In its call for designs the council announced that it was seeking a 'handsome and pleasing looking building' without 'unnecessary ornamentation', which would cost no more than £15,000. Fifteen designs were submitted and the competition was won by local architect, E.R. Wilson (1871-1941), who designed a two-storey building in an Edwardian Baroque style. Wilson's building combined municipal offices and council chambers with a 'modern' playhouse and hall. In effect he designed two separate buildings, with the municipal offices in front and the theatre behind, connected only by the dress circle staircase rising from the front entrance hall.

The theatre itself was said to be similar to theatres built in London around the same time and was one of the first 'true theatres' in New Zealand, with the audience seated close to the stage. It seated up to 1,350 adults and could be used for either opera or theatre. The theatre was lit by electricity generated on the site, still comparatively rare in New Zealand at that time. Over the years it was also used for film screenings, concerts, boxing and wrestling matches. It was also noted for the facilities it provided backstage for performers. Films were shown in the theatre from 1919 to the 1950s.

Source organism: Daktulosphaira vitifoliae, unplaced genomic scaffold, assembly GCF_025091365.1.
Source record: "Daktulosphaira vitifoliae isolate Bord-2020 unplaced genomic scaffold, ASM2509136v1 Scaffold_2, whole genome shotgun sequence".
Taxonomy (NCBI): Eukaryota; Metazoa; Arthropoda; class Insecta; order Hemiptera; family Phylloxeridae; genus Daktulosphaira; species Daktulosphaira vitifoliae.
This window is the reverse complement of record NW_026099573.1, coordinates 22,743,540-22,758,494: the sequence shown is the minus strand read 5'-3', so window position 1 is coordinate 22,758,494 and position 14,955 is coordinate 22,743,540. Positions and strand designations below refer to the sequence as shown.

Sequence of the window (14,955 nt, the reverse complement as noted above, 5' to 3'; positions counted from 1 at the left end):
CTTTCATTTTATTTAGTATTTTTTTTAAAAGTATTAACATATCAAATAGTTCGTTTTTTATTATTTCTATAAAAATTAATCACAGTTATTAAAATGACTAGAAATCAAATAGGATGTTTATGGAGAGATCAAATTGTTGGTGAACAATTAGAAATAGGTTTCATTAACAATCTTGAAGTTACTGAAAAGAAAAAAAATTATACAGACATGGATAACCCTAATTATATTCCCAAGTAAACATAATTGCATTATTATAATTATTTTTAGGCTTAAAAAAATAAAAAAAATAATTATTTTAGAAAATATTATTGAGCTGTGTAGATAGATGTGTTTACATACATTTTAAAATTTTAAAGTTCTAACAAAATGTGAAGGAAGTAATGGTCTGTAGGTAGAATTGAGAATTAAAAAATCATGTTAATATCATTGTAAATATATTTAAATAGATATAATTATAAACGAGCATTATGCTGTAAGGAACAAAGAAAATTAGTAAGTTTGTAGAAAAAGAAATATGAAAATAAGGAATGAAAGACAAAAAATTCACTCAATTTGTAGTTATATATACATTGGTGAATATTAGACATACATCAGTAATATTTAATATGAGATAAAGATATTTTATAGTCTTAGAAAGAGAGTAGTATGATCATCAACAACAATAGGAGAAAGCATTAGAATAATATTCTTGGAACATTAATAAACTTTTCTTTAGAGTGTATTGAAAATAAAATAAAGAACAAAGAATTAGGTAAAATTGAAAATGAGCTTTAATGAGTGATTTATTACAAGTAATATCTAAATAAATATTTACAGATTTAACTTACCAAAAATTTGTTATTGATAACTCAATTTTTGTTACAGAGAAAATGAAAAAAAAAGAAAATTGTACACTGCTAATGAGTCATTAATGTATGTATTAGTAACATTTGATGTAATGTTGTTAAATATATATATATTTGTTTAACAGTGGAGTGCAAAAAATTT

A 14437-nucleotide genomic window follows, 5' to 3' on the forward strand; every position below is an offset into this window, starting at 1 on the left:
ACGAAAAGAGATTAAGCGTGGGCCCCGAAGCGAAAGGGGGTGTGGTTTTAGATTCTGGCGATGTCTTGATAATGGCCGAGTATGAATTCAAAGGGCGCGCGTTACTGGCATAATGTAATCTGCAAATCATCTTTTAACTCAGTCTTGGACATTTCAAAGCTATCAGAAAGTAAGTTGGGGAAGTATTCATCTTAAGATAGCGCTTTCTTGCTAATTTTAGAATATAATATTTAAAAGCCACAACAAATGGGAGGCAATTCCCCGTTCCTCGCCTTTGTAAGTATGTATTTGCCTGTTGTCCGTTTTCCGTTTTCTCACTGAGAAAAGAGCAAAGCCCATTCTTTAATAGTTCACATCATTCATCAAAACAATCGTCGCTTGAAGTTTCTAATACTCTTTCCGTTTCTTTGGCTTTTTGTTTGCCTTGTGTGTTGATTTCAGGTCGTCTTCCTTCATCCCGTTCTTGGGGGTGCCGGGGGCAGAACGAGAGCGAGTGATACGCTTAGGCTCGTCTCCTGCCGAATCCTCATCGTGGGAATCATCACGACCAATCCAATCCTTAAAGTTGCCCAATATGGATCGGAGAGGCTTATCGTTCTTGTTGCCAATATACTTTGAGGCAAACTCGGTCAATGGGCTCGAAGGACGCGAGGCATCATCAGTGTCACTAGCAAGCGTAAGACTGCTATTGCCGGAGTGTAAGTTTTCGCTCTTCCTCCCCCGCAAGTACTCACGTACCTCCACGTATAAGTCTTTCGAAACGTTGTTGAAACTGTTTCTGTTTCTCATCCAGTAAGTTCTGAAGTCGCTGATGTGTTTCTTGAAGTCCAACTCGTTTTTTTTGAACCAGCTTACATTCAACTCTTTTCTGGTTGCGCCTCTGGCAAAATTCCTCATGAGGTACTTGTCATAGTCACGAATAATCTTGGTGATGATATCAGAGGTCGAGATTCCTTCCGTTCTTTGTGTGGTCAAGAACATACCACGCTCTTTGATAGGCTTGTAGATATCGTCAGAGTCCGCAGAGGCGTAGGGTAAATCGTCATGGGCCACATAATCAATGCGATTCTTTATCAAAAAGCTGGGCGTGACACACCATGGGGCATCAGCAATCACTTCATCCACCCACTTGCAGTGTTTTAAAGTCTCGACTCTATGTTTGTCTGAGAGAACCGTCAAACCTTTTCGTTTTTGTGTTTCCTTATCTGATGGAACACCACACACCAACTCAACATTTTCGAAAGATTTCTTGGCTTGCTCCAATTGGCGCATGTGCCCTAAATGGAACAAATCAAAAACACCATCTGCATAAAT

The Tay Street frontage is the most elaborately decorated part of the building. Symmetrical in design, the central entrance is flanked by wings on either side. Of particular note is the plaster decoration on the three pediments. A contemporary newspaper report on the building soon after it opened mentioned that 'the style of architecture is similar to that of our best street blocks, thus setting off the city's principal buildings on a larger and grander scale as a town hall should.'

The combination of city hall and up-to-date theatre was seen as unusual at the time of the building's opening. Town halls in the early twentieth century generally included some form of public auditorium and often doubled as places of entertainment. The Auckland Town Hall (also registered with the New Zealand Historic Places Trust Pouhere Taonga) is one example of this. It was less usual to have a purpose-built theatre attached to the town hall, and indeed the town hall part of the Invercargill complex had its own lecture hall on the first floor, which could seat 360 people.